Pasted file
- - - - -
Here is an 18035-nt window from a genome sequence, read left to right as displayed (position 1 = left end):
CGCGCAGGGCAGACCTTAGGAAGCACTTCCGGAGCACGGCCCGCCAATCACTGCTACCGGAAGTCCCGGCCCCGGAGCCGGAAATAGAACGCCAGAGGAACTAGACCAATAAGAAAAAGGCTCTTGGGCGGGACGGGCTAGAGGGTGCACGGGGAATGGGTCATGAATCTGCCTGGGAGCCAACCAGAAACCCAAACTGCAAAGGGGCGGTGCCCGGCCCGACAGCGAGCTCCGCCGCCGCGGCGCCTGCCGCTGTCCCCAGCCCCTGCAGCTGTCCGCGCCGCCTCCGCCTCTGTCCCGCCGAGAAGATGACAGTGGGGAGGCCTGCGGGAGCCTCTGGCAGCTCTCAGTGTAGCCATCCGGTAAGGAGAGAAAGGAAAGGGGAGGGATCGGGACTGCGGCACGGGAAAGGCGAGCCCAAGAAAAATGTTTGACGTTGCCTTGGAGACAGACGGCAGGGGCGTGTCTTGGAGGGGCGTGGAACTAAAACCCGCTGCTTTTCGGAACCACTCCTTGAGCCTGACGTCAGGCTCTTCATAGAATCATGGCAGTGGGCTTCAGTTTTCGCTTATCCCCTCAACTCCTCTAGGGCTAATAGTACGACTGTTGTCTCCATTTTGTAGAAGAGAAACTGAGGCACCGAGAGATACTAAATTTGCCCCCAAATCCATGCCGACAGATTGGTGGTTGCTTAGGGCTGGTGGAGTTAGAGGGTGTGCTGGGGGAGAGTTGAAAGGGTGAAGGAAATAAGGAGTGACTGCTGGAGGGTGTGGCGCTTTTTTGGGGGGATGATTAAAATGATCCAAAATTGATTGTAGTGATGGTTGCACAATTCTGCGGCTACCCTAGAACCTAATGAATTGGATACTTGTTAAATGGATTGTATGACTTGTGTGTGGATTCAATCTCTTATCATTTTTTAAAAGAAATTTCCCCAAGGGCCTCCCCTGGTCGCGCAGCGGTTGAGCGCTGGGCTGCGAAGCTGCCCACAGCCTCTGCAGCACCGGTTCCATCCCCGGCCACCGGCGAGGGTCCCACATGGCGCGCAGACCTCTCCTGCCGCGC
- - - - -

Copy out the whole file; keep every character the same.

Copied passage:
Here is an 18035-nt window from a genome sequence, read left to right as displayed (position 1 = left end):
CGCGCAGGGCAGACCTTAGGAAGCACTTCCGGAGCACGGCCCGCCAATCACTGCTACCGGAAGTCCCGGCCCCGGAGCCGGAAATAGAACGCCAGAGGAACTAGACCAATAAGAAAAAGGCTCTTGGGCGGGACGGGCTAGAGGGTGCACGGGGAATGGGTCATGAATCTGCCTGGGAGCCAACCAGAAACCCAAACTGCAAAGGGGCGGTGCCCGGCCCGACAGCGAGCTCCGCCGCCGCGGCGCCTGCCGCTGTCCCCAGCCCCTGCAGCTGTCCGCGCCGCCTCCGCCTCTGTCCCGCCGAGAAGATGACAGTGGGGAGGCCTGCGGGAGCCTCTGGCAGCTCTCAGTGTAGCCATCCGGTAAGGAGAGAAAGGAAAGGGGAGGGATCGGGACTGCGGCACGGGAAAGGCGAGCCCAAGAAAAATGTTTGACGTTGCCTTGGAGACAGACGGCAGGGGCGTGTCTTGGAGGGGCGTGGAACTAAAACCCGCTGCTTTTCGGAACCACTCCTTGAGCCTGACGTCAGGCTCTTCATAGAATCATGGCAGTGGGCTTCAGTTTTCGCTTATCCCCTCAACTCCTCTAGGGCTAATAGTACGACTGTTGTCTCCATTTTGTAGAAGAGAAACTGAGGCACCGAGAGATACTAAATTTGCCCCCAAATCCATGCCGACAGATTGGTGGTTGCTTAGGGCTGGTGGAGTTAGAGGGTGTGCTGGGGGAGAGTTGAAAGGGTGAAGGAAATAAGGAGTGACTGCTGGAGGGTGTGGCGCTTTTTTGGGGGGATGATTAAAATGATCCAAAATTGATTGTAGTGATGGTTGCACAATTCTGCGGCTACCCTAGAACCTAATGAATTGGATACTTGTTAAATGGATTGTATGACTTGTGTGTGGATTCAATCTCTTATCATTTTTTAAAAGAAATTTCCCCAAGGGCCTCCCCTGGTCGCGCAGCGGTTGAGCGCTGGGCTGCGAAGCTGCCCACAGCCTCTGCAGCACCGGTTCCATCCCCGGCCACCGGCGAGGGTCCCACATGGCGCGCAGACCTCTCCTGCCGCGC